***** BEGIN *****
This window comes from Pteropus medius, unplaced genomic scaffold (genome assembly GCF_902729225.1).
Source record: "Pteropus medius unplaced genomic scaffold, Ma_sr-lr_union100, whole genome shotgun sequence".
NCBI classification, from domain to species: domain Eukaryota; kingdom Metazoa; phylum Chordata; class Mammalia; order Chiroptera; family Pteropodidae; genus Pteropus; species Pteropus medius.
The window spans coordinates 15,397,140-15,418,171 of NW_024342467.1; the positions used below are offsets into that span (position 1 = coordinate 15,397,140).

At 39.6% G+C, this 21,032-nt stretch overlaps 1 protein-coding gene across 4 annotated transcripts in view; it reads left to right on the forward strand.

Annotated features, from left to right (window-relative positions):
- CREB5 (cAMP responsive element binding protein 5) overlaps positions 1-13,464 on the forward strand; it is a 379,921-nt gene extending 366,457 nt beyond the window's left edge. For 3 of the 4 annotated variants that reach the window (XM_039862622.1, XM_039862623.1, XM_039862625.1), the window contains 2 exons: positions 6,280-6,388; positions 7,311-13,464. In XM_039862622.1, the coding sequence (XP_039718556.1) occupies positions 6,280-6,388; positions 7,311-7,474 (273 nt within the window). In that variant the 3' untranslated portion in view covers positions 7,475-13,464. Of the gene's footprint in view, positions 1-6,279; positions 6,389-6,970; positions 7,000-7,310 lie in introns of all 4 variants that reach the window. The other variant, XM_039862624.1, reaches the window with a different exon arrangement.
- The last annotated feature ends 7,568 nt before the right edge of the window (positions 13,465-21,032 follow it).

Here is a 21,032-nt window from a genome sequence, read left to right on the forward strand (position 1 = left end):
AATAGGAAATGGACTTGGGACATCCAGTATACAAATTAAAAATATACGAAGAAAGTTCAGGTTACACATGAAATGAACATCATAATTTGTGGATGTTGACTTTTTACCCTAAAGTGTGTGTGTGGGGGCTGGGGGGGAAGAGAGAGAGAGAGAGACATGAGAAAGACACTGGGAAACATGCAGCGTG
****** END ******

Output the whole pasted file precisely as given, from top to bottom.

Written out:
This window comes from Pteropus medius, unplaced genomic scaffold (genome assembly GCF_902729225.1).
Source record: "Pteropus medius unplaced genomic scaffold, Ma_sr-lr_union100, whole genome shotgun sequence".
NCBI classification, from domain to species: domain Eukaryota; kingdom Metazoa; phylum Chordata; class Mammalia; order Chiroptera; family Pteropodidae; genus Pteropus; species Pteropus medius.
The window spans coordinates 15,397,140-15,418,171 of NW_024342467.1; the positions used below are offsets into that span (position 1 = coordinate 15,397,140).

At 39.6% G+C, this 21,032-nt stretch overlaps 1 protein-coding gene across 4 annotated transcripts in view; it reads left to right on the forward strand.

Annotated features, from left to right (window-relative positions):
- CREB5 (cAMP responsive element binding protein 5) overlaps positions 1-13,464 on the forward strand; it is a 379,921-nt gene extending 366,457 nt beyond the window's left edge. For 3 of the 4 annotated variants that reach the window (XM_039862622.1, XM_039862623.1, XM_039862625.1), the window contains 2 exons: positions 6,280-6,388; positions 7,311-13,464. In XM_039862622.1, the coding sequence (XP_039718556.1) occupies positions 6,280-6,388; positions 7,311-7,474 (273 nt within the window). In that variant the 3' untranslated portion in view covers positions 7,475-13,464. Of the gene's footprint in view, positions 1-6,279; positions 6,389-6,970; positions 7,000-7,310 lie in introns of all 4 variants that reach the window. The other variant, XM_039862624.1, reaches the window with a different exon arrangement.
- The last annotated feature ends 7,568 nt before the right edge of the window (positions 13,465-21,032 follow it).

Here is a 21,032-nt window from a genome sequence, read left to right on the forward strand (position 1 = left end):
AATAGGAAATGGACTTGGGACATCCAGTATACAAATTAAAAATATACGAAGAAAGTTCAGGTTACACATGAAATGAACATCATAATTTGTGGATGTTGACTTTTTACCCTAAAGTGTGTGTGTGGGGGCTGGGGGGGAAGAGAGAGAGAGAGAGACATGAGAAAGACACTGGGAAACATGCAGCGTG